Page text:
The road to regulation.
The development and rollout of the Australian Arborist Industry Licence has been an ongoing process in recent years amid a collective push from those within industry to drive forward greater regulation.
It is a road to regulation intended to not only create a safer industry, but to also promote national recognition of the industry by government agencies and the general public, and to ultimately bring about government regulation of industry.
Good progress has been made, however, as noted by ENSPEC Managing Director Craig Hallam, who has played a key role at Arboriculture Australia in getting the initiative off the ground, there is still a lot of work to be done in ensuring only professional and credentialed people are providing services.
“By achieving a regulated industry, it will allow our industry to have a set minimum wage structure, increased safety and compliance, and will provide the general public with confidence that the industry is a professional and recognised trade,” Craig told AA.
“It would be rewarding that, at the completion of a project, the arborist provides their client a certificate to state the works have been completed to a standard, no different than an electrician or plumber.”
Craig advised that the licence, administered by Arboriculture Australia in close partnership with state and territory organisations, has largely been driven by industry demand.
“We wanted our industry to be like the plumbers and the electricians, where you have an industry licence to work in the industry,” he explained. “An industry working group, which included all state and territory associations, decided that we would align licence levels to the Australian Qualifications Framework, and from there we formatted guidelines into an industry licence.”
Seeking Government Regulation
The origins of the licence stretch back to 2012, at which point Arboriculture Australia had begun canvassing different options, with Craig advising that discussions with the federal government in 2015 had clarified what industry needed to be doing to promote a regulated industry seen as educated, ethical and professional.
“What we’re trying to achieve out of this is to protect the small businesses out there, because our industry is predominately made up of companies under 15 employees.”
“At the meeting at Parliament House, we spoke to ministers and their advisers about how we could regulate the industry to become more compliant and improve safety,” he told AA. “The guidance provided was to use a voluntary industry licence system to demonstrate that the industry wants to be regulated.
“They clearly stated they wouldn’t regulate the industry unless it demonstrated it wanted to be regulated under a voluntary uptake – and, for this to happen, the industry must take the lead on all fronts.”
Arboriculture Australia, with the support of state and territory associations, subsequently launched the licence, which has initially been introduced on a voluntary basis and is valid in all states and territories, in 2017.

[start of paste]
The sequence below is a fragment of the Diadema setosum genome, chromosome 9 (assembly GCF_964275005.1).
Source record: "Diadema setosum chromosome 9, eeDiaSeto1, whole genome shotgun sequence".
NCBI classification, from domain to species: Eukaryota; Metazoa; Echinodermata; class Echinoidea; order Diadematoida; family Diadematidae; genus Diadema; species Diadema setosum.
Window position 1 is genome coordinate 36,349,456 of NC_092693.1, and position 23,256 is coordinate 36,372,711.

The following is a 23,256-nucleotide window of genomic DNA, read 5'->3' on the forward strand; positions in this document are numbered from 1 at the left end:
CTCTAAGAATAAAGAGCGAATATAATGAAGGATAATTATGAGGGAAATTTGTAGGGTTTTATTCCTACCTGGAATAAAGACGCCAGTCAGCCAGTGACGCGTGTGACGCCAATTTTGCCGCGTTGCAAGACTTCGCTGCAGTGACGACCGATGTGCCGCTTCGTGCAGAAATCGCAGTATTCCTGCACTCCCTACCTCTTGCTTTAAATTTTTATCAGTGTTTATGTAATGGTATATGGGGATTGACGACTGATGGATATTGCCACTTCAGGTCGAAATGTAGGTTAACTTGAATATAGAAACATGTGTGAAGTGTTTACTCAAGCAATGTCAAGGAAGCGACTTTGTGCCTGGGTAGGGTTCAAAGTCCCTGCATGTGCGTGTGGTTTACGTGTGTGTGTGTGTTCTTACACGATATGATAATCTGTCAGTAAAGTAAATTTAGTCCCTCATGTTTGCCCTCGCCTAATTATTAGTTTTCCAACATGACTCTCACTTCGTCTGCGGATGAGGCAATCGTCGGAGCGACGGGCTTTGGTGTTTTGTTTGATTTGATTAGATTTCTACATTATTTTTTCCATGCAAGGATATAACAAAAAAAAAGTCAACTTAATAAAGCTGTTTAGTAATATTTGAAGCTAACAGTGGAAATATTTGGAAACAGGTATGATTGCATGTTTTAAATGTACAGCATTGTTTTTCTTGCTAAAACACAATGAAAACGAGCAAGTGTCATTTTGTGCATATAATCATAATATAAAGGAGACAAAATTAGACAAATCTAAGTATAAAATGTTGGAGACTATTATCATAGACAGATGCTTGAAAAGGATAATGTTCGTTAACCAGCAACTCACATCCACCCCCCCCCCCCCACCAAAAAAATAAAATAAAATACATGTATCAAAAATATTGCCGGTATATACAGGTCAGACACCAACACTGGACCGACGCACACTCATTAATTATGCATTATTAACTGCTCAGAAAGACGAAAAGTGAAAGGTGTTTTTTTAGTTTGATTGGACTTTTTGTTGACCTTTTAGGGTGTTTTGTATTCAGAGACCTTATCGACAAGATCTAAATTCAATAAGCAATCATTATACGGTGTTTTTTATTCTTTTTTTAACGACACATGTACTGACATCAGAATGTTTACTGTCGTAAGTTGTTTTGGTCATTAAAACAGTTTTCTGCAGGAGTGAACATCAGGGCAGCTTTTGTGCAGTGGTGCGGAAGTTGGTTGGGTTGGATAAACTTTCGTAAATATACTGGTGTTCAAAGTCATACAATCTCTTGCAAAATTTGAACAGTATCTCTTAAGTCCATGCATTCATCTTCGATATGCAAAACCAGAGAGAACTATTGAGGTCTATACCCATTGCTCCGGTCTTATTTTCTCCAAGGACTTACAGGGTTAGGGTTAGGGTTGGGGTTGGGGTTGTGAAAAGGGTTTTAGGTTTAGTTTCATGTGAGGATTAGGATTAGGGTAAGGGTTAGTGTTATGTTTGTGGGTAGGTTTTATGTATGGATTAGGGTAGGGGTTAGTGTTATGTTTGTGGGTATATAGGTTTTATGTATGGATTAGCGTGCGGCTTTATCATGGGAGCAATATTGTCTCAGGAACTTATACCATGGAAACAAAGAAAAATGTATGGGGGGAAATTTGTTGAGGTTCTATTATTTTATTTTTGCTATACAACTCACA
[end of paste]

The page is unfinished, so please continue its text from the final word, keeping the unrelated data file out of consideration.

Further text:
“The process we have to go through is to demonstrate to the federal government that there is enough voluntary uptake of the licences to then move forward and regulate the industry,” Craig explained.
“The federal government told us that we had to have a minimum of 5,000 voluntary licences out in the industry before they would even consider talking again about further regulation.”
For Businesses Large And Small
Craig pointed to the important role of regulation in ensuring workers are properly qualified, with work and advice adhering to Australian standards and other minimum standards set by industry, stating that “this is not just about the practicing arborist, consultants and tree managers would also need to be part of this movement”.
While the majority of industry is behind the initiative, Craig told AA there remain some who are opposed, with some smaller companies and sole traders worried that regulation will see larger operators become more dominant and push SMEs out.
“What we’re trying to achieve out of this is to protect the small businesses out there, because our industry is predominately made up of companies under 15 employees,” he explained.
“Small businesses may not have all the flash systems and everything else that larger companies have, but if they have an industry licence, at least they can demonstrate they have something to work in the industry that is equal.”
As it currently stands, Craig estimates that around 3,500 licences have been, or are in the process of being, issued, and with this platform in place Arboriculture Australia is firmly focused on driving further uptake in 2020 and beyond.
In the second part of AA’S focus on the Australian Arborist Industry Licence we’ll take a look at the structure of the licence, the benefits it provides, the progress that has been made since its launch, and what the future holds when it comes to both the licence and industry regulation.